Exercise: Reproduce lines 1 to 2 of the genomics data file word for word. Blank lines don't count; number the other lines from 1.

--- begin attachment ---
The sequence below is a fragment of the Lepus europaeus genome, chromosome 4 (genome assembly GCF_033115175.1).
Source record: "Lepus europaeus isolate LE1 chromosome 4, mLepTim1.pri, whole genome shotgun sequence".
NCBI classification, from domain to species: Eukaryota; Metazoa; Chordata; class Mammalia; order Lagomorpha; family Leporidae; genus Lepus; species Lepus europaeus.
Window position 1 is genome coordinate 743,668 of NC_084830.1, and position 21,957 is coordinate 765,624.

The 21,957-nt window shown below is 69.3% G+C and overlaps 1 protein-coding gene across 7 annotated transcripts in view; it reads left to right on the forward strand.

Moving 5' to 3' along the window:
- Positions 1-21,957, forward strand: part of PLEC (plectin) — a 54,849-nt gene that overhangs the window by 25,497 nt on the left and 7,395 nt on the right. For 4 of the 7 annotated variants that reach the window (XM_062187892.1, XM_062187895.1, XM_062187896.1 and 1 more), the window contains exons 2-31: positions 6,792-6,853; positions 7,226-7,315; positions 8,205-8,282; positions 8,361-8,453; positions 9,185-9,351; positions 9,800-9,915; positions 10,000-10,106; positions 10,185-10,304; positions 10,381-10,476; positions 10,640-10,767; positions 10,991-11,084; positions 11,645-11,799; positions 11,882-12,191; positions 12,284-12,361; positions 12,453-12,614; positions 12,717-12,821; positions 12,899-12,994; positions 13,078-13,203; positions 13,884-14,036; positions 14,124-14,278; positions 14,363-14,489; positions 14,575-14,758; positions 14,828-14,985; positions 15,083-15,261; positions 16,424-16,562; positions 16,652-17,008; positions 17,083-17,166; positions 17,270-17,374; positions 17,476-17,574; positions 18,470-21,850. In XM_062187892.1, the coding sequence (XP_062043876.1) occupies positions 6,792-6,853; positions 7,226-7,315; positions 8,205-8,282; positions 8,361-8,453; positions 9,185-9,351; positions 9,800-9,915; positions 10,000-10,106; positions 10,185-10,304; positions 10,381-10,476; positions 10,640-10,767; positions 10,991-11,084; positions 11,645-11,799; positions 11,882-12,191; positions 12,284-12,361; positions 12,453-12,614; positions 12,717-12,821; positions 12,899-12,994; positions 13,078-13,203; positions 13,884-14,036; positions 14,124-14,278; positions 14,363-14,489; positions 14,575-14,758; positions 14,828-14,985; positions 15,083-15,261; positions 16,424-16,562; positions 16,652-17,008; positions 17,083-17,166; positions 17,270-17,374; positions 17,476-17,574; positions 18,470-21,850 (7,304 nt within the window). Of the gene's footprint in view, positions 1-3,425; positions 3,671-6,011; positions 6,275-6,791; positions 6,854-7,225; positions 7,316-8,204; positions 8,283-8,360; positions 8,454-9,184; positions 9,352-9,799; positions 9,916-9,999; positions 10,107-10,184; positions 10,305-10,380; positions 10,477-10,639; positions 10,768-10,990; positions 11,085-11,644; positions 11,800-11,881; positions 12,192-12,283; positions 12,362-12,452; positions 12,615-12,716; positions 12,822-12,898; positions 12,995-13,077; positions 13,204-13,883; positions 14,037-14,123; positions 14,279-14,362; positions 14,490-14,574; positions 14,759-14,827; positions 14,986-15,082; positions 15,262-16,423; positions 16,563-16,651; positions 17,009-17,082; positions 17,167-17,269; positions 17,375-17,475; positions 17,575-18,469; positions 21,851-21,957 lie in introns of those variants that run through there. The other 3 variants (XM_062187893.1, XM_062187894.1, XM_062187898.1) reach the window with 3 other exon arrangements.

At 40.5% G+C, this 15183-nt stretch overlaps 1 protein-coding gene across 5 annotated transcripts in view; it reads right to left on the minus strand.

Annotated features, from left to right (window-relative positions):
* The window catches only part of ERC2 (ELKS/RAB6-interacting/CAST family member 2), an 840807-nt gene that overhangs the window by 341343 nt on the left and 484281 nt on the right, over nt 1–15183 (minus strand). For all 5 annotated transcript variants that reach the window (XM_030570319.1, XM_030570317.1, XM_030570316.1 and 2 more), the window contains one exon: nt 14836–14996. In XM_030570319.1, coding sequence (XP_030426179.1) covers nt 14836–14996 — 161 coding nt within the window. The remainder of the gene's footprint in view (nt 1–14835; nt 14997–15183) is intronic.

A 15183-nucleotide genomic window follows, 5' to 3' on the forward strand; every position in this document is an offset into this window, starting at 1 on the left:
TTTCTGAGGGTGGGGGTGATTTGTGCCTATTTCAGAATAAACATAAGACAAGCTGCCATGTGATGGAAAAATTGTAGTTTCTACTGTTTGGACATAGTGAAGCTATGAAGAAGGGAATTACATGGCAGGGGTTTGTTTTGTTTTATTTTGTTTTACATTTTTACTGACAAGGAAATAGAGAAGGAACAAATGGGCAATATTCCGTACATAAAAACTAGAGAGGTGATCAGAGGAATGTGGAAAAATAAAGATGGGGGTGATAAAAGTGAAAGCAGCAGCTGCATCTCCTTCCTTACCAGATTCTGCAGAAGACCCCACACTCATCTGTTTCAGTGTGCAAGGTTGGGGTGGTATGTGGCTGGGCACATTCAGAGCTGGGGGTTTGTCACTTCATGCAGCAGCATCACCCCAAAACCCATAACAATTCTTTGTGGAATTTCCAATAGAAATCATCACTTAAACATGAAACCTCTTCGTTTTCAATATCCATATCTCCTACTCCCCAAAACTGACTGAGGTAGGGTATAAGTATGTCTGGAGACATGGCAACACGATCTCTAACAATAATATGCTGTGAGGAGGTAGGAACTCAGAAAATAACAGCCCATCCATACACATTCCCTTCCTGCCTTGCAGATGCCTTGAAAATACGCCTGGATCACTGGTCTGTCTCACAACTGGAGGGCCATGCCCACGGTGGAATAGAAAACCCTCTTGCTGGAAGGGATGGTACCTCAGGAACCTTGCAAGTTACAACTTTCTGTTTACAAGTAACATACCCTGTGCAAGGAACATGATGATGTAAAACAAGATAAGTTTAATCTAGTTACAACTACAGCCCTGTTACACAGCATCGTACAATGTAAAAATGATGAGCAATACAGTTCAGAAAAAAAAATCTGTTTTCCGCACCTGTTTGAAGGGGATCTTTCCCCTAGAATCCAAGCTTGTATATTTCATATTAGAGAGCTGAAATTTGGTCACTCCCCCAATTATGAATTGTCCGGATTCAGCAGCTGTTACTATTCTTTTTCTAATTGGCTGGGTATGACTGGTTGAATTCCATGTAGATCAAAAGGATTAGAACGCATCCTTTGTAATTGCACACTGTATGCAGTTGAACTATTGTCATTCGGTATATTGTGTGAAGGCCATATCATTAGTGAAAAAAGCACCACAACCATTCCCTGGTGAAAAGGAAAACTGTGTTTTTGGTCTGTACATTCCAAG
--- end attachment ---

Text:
The sequence below is a fragment of the Lepus europaeus genome, chromosome 4 (genome assembly GCF_033115175.1).
Source record: "Lepus europaeus isolate LE1 chromosome 4, mLepTim1.pri, whole genome shotgun sequence".